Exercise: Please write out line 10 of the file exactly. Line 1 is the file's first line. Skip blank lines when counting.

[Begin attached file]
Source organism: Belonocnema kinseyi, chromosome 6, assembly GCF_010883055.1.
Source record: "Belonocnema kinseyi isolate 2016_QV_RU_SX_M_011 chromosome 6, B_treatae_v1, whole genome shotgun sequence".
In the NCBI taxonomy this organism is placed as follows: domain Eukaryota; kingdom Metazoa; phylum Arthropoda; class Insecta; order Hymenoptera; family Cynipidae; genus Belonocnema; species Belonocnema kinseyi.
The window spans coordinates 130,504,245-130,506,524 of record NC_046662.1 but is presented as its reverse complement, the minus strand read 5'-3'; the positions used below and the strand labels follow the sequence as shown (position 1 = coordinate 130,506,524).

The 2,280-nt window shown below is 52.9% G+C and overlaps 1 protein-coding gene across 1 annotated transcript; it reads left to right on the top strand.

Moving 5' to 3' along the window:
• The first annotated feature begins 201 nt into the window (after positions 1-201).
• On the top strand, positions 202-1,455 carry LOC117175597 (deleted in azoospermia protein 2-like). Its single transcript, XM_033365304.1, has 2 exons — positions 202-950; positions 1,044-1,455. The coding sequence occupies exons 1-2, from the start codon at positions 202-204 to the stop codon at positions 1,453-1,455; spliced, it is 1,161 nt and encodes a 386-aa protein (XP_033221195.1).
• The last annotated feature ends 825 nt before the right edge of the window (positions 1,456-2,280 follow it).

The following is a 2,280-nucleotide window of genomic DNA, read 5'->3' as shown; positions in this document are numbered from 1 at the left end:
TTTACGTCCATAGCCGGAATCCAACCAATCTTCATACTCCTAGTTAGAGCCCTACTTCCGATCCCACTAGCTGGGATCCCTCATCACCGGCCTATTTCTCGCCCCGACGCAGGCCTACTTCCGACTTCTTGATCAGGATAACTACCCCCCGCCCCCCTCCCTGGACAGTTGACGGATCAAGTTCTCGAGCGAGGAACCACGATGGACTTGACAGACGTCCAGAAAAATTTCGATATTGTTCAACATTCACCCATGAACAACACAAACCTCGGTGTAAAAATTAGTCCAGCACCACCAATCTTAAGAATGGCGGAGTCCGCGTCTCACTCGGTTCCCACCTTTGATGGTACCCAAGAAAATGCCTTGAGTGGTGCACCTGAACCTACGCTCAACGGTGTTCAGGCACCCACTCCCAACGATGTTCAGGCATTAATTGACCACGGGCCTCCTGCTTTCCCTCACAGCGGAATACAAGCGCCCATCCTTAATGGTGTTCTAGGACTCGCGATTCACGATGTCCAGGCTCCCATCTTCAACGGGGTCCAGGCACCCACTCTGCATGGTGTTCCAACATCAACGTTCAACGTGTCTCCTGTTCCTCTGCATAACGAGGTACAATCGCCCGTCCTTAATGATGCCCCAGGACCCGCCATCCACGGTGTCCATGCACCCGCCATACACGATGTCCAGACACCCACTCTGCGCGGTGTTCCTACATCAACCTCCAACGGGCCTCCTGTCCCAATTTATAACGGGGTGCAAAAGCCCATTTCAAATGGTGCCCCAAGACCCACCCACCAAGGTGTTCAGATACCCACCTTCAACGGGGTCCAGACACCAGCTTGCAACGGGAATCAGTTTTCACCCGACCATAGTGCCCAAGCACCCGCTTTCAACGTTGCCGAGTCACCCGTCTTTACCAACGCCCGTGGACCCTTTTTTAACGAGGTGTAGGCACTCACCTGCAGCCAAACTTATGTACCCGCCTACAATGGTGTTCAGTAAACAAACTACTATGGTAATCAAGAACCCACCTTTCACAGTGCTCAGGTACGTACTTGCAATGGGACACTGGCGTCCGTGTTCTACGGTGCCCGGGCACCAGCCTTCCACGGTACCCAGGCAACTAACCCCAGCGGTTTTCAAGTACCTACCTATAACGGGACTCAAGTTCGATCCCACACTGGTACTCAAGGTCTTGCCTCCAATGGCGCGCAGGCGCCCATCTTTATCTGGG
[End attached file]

The following is a 2,280-nucleotide window of genomic DNA, read 5'->3' as shown; positions in this document are numbered from 1 at the left end: